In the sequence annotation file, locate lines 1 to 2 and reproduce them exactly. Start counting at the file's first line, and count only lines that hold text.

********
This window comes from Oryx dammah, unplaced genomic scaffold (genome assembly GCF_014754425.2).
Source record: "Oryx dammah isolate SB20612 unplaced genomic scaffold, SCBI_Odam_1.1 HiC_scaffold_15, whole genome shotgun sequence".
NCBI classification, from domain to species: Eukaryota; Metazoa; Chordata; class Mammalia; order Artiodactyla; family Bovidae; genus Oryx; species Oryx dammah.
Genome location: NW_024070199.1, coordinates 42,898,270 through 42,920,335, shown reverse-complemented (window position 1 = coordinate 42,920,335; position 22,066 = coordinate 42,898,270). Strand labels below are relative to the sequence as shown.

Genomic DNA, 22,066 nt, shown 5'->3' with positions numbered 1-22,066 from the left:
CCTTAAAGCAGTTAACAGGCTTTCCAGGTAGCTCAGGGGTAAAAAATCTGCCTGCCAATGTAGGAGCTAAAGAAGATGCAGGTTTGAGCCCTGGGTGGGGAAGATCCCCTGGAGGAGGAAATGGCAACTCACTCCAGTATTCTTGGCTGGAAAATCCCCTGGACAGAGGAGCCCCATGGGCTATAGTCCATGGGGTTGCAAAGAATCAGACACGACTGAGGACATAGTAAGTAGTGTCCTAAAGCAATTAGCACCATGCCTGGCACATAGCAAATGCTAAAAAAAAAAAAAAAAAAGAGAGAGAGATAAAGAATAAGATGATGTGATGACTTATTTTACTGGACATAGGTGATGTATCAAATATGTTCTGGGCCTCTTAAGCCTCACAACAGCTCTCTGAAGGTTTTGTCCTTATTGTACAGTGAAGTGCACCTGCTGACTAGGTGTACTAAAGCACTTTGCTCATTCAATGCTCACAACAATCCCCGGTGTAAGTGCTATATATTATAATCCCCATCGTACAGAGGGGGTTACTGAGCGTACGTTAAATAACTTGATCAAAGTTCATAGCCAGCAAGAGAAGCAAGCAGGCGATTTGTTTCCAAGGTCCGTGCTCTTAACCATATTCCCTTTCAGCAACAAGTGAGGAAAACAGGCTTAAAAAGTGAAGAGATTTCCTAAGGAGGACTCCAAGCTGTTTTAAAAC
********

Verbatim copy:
This window comes from Oryx dammah, unplaced genomic scaffold (genome assembly GCF_014754425.2).
Source record: "Oryx dammah isolate SB20612 unplaced genomic scaffold, SCBI_Odam_1.1 HiC_scaffold_15, whole genome shotgun sequence".